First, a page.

There was no shortage of critics who questioned whether the Redlands Parkway roundabout was worth the time and expense to build. Now that it's been in operation for a while and moving traffic smoothly and more safely, criticism shifted from utility to aesthetics. Some members of the community see the roundabout as an empty pedestal in need of an arresting piece of artwork.
Public art and roundabouts seem to go hand in hand — like couches and throw pillows. Look around the Grand Valley. Where there's a roundabout, there's usually art in the center.
The roundabouts at Interstate 70 and 24 Road have the Independence Rock-inspired aluminum monoliths. The Horizon Drive exit has the metal mustangs. There are metal cacti and desert rocks in the roundabout at 23 and G Roads and metal sheep at Park and Meander Drive (inside the development at First and Patterson).
So when we heard that the city of Grand Junction's Commission on Arts and Culture was heading up a public forum to solicit input on a direction for the artwork, we marveled at the possiblities. How about a sculpture of a dinosaur fossil in honor of nearby Riggs Hill, where paleontologists excavated a skeleton of a brachiosauraus? Or a fountain joining two streams of water into one to symbolize the confluence of the Colorado and Gunnison rivers? Or a biking theme, featuring mountain bikers and road cyclists, since they're abundant on the roads in that area.
A large turnout (about 130 people showed up for the meeting) yielded many ideas. Some people thought the John Otto statue downtown would be a perfect fit, given the roundabout's view of Colorado National Monument. But since that piece was donated to the Downtown Development Authority, it must remain inside the DDA boundary.
Even if it had been possible to move the statue, it's not a good fit for roundabout art, said Lorie Gregor, city staff liaison to the commission, who facilitated the brainstorming session. It's too detailed.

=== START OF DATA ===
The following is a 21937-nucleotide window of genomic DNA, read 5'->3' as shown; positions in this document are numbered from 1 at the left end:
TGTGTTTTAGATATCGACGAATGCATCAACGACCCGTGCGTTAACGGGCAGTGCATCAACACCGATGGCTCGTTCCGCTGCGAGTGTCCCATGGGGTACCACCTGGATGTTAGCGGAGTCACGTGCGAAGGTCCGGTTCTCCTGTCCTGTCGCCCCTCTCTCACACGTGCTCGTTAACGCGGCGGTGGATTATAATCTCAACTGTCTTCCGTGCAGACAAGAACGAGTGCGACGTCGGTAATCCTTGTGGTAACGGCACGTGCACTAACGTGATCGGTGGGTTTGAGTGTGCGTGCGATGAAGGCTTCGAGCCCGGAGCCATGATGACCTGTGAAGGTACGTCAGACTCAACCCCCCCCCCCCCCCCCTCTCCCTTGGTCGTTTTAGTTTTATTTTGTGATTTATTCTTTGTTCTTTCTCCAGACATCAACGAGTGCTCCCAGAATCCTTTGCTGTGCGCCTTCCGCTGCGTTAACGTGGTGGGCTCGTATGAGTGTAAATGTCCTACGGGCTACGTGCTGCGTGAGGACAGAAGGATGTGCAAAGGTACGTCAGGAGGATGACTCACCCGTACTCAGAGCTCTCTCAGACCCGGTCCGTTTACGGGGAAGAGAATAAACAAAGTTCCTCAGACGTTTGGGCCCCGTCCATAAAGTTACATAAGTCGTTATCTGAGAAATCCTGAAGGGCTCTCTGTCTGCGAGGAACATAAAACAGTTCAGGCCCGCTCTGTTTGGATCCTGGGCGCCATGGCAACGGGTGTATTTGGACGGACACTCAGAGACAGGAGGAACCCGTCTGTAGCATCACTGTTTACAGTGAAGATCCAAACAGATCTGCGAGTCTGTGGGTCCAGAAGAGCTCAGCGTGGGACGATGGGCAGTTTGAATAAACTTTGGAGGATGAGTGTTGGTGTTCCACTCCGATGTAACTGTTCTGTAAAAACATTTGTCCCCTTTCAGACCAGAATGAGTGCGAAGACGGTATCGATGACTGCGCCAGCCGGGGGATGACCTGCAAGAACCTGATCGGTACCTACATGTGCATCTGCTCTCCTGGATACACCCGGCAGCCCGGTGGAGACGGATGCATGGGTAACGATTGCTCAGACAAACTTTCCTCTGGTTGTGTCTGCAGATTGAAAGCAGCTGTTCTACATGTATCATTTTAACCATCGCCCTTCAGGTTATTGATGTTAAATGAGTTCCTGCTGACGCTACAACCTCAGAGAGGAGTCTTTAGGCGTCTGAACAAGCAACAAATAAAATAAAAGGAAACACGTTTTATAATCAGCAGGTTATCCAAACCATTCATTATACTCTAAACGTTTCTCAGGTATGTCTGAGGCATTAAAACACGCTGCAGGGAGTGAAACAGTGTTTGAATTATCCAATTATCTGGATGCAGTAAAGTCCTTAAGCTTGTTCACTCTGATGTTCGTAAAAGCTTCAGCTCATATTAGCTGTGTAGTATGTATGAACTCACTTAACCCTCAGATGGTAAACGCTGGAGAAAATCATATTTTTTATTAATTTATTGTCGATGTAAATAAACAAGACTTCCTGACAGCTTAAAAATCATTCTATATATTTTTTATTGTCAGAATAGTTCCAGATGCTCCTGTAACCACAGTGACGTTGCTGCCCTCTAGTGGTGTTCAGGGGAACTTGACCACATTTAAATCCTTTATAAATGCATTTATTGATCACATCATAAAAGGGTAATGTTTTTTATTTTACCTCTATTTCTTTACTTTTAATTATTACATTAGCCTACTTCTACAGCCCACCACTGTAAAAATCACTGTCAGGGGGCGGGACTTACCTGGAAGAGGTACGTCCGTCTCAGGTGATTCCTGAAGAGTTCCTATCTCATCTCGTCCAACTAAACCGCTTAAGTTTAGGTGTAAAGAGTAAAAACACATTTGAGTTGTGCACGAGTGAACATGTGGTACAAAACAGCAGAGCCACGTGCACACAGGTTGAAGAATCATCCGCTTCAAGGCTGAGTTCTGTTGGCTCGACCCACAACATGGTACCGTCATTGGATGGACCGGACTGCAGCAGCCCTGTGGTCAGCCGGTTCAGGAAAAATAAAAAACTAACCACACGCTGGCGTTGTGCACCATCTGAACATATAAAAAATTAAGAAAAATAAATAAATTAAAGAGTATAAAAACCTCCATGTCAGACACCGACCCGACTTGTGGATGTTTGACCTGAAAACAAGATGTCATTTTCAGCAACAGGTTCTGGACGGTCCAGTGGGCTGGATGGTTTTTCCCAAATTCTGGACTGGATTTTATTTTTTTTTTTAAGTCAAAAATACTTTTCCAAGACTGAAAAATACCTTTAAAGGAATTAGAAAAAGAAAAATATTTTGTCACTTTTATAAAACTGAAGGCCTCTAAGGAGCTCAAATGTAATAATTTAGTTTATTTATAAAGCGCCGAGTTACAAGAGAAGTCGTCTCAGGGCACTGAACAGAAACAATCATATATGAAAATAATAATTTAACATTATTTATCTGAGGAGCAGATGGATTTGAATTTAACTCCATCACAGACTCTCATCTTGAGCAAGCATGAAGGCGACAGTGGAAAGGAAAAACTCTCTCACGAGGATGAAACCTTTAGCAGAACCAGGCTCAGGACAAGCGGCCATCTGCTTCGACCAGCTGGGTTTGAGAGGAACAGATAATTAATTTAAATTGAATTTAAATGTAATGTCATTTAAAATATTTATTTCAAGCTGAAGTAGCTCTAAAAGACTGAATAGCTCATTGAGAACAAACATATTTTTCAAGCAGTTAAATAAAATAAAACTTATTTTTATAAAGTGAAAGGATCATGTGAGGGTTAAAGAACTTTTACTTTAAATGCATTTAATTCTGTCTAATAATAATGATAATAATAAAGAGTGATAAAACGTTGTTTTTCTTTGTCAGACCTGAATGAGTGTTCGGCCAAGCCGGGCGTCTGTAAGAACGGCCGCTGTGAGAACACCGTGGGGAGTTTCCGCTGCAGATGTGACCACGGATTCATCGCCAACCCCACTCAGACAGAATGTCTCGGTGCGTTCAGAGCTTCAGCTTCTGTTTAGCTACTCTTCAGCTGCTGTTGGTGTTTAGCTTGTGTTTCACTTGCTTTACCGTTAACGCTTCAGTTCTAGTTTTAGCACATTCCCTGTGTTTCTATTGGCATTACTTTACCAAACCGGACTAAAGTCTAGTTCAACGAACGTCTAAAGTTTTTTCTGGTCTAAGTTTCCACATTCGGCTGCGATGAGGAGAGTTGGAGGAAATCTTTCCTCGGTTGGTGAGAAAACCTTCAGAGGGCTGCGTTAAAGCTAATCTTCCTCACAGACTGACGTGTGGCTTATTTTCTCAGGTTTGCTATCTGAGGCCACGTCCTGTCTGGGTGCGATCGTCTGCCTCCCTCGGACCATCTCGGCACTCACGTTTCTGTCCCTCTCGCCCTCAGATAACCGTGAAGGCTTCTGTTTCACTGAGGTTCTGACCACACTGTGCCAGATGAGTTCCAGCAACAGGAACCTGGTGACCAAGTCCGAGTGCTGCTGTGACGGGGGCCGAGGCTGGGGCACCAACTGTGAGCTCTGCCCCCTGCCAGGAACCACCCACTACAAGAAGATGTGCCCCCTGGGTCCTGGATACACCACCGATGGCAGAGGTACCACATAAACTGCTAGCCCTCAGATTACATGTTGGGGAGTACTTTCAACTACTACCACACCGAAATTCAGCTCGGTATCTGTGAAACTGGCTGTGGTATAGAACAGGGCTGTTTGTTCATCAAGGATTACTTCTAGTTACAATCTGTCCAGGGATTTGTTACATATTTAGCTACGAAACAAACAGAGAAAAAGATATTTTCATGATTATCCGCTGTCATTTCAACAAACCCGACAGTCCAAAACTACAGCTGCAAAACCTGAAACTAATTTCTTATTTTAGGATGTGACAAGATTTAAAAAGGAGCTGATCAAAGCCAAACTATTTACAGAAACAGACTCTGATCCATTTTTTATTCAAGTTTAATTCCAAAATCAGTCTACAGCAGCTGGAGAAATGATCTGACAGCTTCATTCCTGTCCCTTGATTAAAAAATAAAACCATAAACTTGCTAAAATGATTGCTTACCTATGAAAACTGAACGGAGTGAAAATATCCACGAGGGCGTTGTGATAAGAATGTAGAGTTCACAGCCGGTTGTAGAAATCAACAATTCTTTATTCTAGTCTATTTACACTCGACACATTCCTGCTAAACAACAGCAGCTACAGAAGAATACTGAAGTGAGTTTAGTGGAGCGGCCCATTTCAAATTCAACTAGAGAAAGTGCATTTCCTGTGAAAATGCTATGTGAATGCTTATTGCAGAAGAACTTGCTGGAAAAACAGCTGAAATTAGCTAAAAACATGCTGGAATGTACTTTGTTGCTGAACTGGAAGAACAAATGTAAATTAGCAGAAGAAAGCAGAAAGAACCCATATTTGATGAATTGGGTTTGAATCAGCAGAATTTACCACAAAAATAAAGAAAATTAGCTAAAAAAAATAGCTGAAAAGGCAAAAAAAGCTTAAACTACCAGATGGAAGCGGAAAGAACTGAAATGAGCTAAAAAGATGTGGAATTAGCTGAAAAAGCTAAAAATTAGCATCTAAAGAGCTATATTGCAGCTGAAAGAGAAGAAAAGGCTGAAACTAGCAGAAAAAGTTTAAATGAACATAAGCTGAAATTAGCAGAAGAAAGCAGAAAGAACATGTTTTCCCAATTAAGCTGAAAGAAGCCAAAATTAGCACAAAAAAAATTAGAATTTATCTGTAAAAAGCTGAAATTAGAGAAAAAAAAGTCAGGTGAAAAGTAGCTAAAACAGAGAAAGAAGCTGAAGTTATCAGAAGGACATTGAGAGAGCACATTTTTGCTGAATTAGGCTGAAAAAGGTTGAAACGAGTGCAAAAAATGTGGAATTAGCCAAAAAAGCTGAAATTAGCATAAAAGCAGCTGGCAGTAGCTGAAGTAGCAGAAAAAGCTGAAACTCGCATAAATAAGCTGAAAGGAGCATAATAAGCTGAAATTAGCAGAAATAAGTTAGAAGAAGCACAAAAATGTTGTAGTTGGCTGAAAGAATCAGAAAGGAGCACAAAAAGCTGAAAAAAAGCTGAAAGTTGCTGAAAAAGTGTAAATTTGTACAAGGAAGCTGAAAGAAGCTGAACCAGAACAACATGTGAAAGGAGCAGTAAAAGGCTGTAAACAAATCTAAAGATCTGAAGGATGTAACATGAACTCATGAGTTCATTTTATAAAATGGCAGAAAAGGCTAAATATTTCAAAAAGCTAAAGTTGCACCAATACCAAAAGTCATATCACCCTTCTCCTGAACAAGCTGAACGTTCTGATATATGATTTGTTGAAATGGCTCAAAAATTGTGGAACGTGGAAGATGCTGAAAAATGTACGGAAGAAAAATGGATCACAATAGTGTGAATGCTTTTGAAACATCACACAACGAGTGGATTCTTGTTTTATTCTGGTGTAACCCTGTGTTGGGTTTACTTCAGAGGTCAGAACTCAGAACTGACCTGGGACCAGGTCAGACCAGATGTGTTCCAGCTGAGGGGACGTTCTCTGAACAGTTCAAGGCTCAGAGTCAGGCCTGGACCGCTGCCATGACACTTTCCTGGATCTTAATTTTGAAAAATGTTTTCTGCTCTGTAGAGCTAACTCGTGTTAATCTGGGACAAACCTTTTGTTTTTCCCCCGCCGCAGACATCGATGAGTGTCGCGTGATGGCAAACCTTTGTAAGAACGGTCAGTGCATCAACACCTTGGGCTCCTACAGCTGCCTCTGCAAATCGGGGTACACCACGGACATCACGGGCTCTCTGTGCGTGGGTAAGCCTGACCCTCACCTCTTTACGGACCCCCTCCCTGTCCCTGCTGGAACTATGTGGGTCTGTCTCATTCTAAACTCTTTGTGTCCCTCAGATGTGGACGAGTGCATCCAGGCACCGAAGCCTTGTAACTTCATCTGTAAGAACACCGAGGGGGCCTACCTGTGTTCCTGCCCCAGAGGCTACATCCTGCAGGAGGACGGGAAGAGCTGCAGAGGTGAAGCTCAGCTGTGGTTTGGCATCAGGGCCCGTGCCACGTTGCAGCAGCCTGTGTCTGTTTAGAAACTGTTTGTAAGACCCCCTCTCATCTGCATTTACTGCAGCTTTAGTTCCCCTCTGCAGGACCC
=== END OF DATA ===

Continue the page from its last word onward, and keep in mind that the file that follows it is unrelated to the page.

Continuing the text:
Roundabout art should be "a cool accent to the environment without being a distraction," she said. And artwork actually serves a purpose from a traffic engineering standpoint. By blocking a sightline to the opposing side of the roundabout, drivers are forced to pay attention to what's coming from their left, she added.
Using a democratic process, participants first voted on which of nine categories they wanted the artwork to be included in. Local animals won out. Then the group chose the animal: bighorn sheep (presumably the desert variety that inhabits the monument).
In a follow-up meeting the commission agreed and a committee consisting of representatives of the commission, the public works department, parks and recreation and the public will look at options to secure the artwork. Rather than commission a piece, the group may seek one that's already been created and see if it can be donated or purchased at a significant discount. Once they explore those possibilities and come up with a price tag, the public will be asked to contribute to a fund to pay for it.
The people have spoken and they want to see the iconic bighorn sheep in the traffic circle. Not a bad choice — perhaps not as compelling as some of our suggestions, but it'll help dress up what turned out to be a fine improvement to one of our city's major intersections.